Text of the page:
Examine the state of the current workspace and identify the trends that are driving change.
The 2018 Modern Workplace Research Report explores how working environments now play a major role in staff retention, talent management, employee wellbeing, productivity and more. It examines the state of the current workspace and identifies the trends that are driving change.
The report evaluates four key areas:
The report is drawn from a survey of 500 workplace leaders, managers and senior executives in six countries: The United Kingdom (UK), the USA, France, Germany, Australia, and Singapore. This was supplemented by eight in-depth interviews with senior executives within those countries. All have strategic responsibility for their company workplaces.
The modern workplace is the frontline in the battle for talent management, employee engagement, and productivity, Getting the environment right is crucial to business success, encompasses everything from desks and chairs to decor and coffee facilities. The choice sends a message about how the company views its brand, its staff, and its customers. But the right choice for one company can be the wrong choice for another.
The fact that employees are at work every day makes it a key part of their relationship with the company. Two-thirds of business leaders agree that employees are placing growing importance on where they work (see Table 1). A similar proportion (62 percent) regard their offices as a key component of their recruitment strategy. One UK banking executive said that this had been clearly indicated in employee feedback: “In our most recent engagement survey it was one of the most important things for staff, it was one of the things that give them the impression that we care.”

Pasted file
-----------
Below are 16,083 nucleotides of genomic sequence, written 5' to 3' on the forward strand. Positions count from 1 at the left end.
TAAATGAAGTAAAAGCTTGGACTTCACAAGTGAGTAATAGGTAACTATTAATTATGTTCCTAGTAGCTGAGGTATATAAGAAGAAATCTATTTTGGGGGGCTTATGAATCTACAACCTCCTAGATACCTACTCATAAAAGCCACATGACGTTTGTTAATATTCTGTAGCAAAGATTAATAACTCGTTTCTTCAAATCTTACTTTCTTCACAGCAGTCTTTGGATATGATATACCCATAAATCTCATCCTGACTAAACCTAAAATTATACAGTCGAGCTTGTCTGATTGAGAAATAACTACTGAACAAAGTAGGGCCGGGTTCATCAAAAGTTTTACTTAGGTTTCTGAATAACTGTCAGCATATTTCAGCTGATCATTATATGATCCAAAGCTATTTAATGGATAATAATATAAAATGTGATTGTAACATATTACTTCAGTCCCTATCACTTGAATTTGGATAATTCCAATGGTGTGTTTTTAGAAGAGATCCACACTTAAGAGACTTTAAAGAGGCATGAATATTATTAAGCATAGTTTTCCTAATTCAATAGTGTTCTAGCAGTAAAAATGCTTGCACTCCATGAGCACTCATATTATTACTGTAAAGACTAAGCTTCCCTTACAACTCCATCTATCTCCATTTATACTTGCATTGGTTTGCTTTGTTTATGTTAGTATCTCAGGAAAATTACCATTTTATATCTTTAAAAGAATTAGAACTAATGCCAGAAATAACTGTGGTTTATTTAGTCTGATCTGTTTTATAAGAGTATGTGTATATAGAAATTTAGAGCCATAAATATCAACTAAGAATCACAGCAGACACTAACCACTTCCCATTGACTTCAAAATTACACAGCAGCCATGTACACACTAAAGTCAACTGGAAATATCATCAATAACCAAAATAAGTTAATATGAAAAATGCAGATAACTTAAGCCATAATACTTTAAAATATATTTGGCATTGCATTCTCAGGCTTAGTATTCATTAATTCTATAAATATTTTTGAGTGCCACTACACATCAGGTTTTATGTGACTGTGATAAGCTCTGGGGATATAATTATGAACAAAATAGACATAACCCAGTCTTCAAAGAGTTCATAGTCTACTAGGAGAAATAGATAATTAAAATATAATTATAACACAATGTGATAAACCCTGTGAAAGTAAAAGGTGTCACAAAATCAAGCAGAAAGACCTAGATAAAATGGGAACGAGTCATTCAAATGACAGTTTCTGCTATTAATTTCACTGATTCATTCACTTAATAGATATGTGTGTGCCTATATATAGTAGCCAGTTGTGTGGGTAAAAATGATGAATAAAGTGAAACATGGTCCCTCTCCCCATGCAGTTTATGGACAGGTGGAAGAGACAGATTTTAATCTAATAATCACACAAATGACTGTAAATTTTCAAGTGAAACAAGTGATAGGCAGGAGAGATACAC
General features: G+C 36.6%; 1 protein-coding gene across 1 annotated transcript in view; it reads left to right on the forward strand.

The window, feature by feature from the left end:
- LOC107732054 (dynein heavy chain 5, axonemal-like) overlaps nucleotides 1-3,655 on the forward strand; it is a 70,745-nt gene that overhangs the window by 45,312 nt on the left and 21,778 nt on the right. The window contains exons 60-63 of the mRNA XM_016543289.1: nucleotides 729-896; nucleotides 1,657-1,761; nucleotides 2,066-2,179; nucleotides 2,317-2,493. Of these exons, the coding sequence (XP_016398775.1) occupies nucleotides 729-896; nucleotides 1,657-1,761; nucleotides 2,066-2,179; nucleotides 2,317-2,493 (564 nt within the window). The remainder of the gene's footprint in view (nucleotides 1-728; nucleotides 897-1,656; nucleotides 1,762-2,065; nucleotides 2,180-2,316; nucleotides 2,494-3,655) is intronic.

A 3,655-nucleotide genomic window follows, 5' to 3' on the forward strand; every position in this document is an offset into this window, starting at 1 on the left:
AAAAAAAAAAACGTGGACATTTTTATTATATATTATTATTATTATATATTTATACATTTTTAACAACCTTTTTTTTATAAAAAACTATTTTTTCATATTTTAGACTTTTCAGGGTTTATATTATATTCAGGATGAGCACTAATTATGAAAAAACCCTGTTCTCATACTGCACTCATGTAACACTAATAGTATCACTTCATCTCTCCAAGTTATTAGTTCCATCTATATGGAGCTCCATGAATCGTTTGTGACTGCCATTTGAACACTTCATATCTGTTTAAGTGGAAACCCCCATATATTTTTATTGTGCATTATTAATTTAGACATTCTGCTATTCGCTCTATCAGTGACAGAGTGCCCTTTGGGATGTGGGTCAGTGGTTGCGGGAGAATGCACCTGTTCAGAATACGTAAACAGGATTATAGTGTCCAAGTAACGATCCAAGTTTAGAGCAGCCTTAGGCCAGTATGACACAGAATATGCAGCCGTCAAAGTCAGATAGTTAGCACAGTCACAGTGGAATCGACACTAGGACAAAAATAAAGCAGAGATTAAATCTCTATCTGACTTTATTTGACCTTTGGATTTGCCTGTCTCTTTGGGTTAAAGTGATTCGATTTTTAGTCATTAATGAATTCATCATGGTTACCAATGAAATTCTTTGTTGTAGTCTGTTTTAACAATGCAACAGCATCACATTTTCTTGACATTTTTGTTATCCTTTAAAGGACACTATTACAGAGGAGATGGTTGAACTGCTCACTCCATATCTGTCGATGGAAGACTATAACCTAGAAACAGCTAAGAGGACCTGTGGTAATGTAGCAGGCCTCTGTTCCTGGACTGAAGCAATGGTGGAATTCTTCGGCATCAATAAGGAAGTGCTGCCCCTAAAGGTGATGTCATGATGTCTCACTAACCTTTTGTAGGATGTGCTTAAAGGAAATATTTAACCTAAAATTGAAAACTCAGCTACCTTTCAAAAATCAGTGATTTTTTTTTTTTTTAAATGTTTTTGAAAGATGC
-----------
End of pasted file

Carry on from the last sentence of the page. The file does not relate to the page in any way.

If the workplace isn’t right then employees often won’t raise the problems, they will simply go elsewhere. This makes it important to get their opinions on the workplace when possible.
Flexible open spaces are the new normal for most workers.
Companies have typically adapted their offices to boost collaboration and productivity by eliminating physical boundaries, such as partitions, cubicles, and offices, to make cross-functional working easier. This is bringing about a transformation in workplaces – the offices in which people work – and workspaces – the desks and other areas where individuals do their work.
The goal of these new, open environments is improved flexibility and agility. A senior UK banking executive said: “The open plan call-center style office with rows and rows of single desks is history.”
This flexibility means more than just moving people to new desks and grouping colleagues into ‘pods’, it’s also about ensuring that the right technology is available to get the job done.
UK, Chief Operating Officer
The days of the 9am-to-5pm, or more routinely structured workday, are history for many people and organizations. Employers, knowing that employees are connected to the office via their smartphones, have become more relaxed about staff working flexibly, whether to accommodate the school drop-off and pick-up or just to avoid a crowded commute. Other employees have caring responsibilities or other priorities that make a rigidly structured workday difficult. Likewise, many employees are now able to work remotely – having the job they want while also living where they choose.
Nearly all business leaders that we surveyed welcome and support flexible working practices and believe that it represents a growing trend. It reflects
a wider shift towards acknowledging a need for a better work-life balance and giving people more control over their working lives.
Working flexibly at least some of the time is the norm for the majority of staff in around a third of businesses (40 per cent), but this figure is higher in the US and Australia.
The modern workplace is the frontline in the battle for talent management, employee engagement and productivity.